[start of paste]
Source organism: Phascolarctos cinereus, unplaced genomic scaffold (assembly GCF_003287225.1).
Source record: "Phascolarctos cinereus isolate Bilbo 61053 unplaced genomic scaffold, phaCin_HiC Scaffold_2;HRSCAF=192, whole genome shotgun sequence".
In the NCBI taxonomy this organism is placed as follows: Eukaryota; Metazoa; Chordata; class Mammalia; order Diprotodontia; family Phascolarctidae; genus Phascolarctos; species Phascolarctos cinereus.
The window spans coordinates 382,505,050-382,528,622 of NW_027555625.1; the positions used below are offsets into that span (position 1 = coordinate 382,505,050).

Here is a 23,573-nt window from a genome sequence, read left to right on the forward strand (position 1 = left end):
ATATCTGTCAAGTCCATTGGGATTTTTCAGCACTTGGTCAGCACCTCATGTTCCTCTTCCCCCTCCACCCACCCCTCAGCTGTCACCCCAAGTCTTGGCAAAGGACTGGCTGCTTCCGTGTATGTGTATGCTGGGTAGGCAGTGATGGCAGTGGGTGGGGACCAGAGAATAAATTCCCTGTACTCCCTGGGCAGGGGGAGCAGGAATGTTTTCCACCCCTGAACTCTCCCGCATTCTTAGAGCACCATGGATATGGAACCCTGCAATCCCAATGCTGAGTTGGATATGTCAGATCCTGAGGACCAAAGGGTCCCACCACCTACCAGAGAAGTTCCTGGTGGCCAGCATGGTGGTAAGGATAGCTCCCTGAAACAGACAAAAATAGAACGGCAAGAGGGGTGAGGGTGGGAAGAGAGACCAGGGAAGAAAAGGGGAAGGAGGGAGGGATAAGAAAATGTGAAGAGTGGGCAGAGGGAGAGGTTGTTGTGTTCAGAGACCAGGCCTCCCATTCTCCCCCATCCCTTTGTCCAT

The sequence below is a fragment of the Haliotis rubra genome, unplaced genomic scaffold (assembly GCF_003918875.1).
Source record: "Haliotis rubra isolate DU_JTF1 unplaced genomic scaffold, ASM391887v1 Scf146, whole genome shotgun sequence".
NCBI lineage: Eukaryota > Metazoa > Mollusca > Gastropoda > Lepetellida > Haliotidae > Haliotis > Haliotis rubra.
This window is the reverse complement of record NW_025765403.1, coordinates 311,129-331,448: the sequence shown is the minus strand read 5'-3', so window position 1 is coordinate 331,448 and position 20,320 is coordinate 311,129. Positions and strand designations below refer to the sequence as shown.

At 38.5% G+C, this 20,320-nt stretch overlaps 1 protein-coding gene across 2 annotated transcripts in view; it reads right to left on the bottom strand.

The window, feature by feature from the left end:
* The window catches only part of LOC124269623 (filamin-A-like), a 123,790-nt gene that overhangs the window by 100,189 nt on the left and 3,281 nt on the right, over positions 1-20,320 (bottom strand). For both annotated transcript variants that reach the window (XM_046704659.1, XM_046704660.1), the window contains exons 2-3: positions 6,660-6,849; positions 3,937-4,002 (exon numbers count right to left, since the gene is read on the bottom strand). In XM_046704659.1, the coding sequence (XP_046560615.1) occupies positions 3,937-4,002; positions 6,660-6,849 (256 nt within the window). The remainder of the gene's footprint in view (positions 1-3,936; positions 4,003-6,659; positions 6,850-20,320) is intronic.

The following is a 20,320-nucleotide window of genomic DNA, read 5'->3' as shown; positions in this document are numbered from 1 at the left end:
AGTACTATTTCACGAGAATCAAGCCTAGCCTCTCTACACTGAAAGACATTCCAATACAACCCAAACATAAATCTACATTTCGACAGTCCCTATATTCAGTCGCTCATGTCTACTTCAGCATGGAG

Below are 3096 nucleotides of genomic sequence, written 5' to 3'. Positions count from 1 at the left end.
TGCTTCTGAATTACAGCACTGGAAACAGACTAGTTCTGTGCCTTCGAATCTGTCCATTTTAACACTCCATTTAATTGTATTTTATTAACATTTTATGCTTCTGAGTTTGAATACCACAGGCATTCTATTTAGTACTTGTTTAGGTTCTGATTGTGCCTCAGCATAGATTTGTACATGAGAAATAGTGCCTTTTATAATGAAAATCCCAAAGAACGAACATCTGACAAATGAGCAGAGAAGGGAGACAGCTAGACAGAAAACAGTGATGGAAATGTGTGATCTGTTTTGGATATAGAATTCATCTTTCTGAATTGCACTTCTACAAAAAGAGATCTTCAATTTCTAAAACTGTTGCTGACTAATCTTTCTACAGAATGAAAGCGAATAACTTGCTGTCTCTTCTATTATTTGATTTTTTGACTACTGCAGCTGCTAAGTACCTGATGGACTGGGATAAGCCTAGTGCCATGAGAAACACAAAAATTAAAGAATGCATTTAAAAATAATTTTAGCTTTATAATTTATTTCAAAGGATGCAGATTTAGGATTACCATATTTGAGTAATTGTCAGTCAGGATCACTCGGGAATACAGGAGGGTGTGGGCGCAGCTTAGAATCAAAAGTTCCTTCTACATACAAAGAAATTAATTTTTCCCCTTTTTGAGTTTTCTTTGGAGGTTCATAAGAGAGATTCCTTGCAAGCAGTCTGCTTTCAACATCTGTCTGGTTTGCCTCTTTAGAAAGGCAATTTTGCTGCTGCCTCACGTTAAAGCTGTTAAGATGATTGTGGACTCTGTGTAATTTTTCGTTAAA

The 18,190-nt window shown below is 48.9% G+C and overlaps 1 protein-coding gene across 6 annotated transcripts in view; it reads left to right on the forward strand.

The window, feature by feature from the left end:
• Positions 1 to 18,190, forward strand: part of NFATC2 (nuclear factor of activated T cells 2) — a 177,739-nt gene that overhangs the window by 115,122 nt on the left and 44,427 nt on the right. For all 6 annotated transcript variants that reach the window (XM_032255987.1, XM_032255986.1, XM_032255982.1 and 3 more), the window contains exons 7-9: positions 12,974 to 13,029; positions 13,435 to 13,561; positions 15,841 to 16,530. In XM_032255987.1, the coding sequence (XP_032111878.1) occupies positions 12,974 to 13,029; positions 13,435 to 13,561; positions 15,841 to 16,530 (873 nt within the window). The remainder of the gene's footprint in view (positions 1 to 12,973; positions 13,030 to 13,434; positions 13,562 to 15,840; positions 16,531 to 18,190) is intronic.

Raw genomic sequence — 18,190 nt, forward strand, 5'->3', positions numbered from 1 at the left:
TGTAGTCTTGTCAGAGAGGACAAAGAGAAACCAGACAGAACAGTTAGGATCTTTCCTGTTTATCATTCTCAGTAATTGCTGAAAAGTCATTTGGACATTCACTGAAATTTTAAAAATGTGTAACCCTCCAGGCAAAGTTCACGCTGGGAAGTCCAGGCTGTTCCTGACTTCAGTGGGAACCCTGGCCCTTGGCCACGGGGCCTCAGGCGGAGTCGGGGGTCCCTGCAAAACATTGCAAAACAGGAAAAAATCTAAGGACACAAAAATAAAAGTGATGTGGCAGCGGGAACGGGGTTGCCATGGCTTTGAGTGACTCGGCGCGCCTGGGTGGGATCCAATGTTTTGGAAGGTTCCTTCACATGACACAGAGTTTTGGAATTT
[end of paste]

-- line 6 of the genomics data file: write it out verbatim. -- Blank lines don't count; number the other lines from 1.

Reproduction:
ATATCTGTCAAGTCCATTGGGATTTTTCAGCACTTGGTCAGCACCTCATGTTCCTCTTCCCCCTCCACCCACCCCTCAGCTGTCACCCCAAGTCTTGGCAAAGGACTGGCTGCTTCCGTGTATGTGTATGCTGGGTAGGCAGTGATGGCAGTGGGTGGGGACCAGAGAATAAATTCCCTGTACTCCCTGGGCAGGGGGAGCAGGAATGTTTTCCACCCCTGAACTCTCCCGCATTCTTAGAGCACCATGGATATGGAACCCTGCAATCCCAATGCTGAGTTGGATATGTCAGATCCTGAGGACCAAAGGGTCCCACCACCTACCAGAGAAGTTCCTGGTGGCCAGCATGGTGGTAAGGATAGCTCCCTGAAACAGACAAAAATAGAACGGCAAGAGGGGTGAGGGTGGGAAGAGAGACCAGGGAAGAAAAGGGGAAGGAGGGAGGGATAAGAAAATGTGAAGAGTGGGCAGAGGGAGAGGTTGTTGTGTTCAGAGACCAGGCCTCCCATTCTCCCCCATCCCTTTGTCCAT